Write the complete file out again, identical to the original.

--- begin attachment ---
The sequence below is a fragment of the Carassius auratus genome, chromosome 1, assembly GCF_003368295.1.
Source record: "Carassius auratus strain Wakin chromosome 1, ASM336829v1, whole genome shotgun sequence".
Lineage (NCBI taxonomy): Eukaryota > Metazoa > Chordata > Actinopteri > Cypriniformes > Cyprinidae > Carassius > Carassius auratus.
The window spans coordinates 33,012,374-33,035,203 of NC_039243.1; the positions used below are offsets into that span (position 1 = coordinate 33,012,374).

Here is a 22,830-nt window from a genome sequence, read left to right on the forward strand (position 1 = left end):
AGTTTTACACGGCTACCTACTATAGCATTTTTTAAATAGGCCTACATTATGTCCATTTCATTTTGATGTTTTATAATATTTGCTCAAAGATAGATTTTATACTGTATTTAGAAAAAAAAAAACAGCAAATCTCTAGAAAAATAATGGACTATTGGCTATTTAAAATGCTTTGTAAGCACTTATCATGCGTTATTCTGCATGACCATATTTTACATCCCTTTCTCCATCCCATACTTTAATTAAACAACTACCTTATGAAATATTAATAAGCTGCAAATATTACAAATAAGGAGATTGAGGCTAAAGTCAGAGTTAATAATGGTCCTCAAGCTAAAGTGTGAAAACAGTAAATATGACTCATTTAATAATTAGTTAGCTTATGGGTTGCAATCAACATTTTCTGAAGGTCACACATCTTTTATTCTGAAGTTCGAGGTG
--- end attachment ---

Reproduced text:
The sequence below is a fragment of the Carassius auratus genome, chromosome 1, assembly GCF_003368295.1.
Source record: "Carassius auratus strain Wakin chromosome 1, ASM336829v1, whole genome shotgun sequence".
Lineage (NCBI taxonomy): Eukaryota > Metazoa > Chordata > Actinopteri > Cypriniformes > Cyprinidae > Carassius > Carassius auratus.
The window spans coordinates 33,012,374-33,035,203 of NC_039243.1; the positions used below are offsets into that span (position 1 = coordinate 33,012,374).

Here is a 22,830-nt window from a genome sequence, read left to right on the forward strand (position 1 = left end):
AGTTTTACACGGCTACCTACTATAGCATTTTTTAAATAGGCCTACATTATGTCCATTTCATTTTGATGTTTTATAATATTTGCTCAAAGATAGATTTTATACTGTATTTAGAAAAAAAAAAACAGCAAATCTCTAGAAAAATAATGGACTATTGGCTATTTAAAATGCTTTGTAAGCACTTATCATGCGTTATTCTGCATGACCATATTTTACATCCCTTTCTCCATCCCATACTTTAATTAAACAACTACCTTATGAAATATTAATAAGCTGCAAATATTACAAATAAGGAGATTGAGGCTAAAGTCAGAGTTAATAATGGTCCTCAAGCTAAAGTGTGAAAACAGTAAATATGACTCATTTAATAATTAGTTAGCTTATGGGTTGCAATCAACATTTTCTGAAGGTCACACATCTTTTATTCTGAAGTTCGAGGTG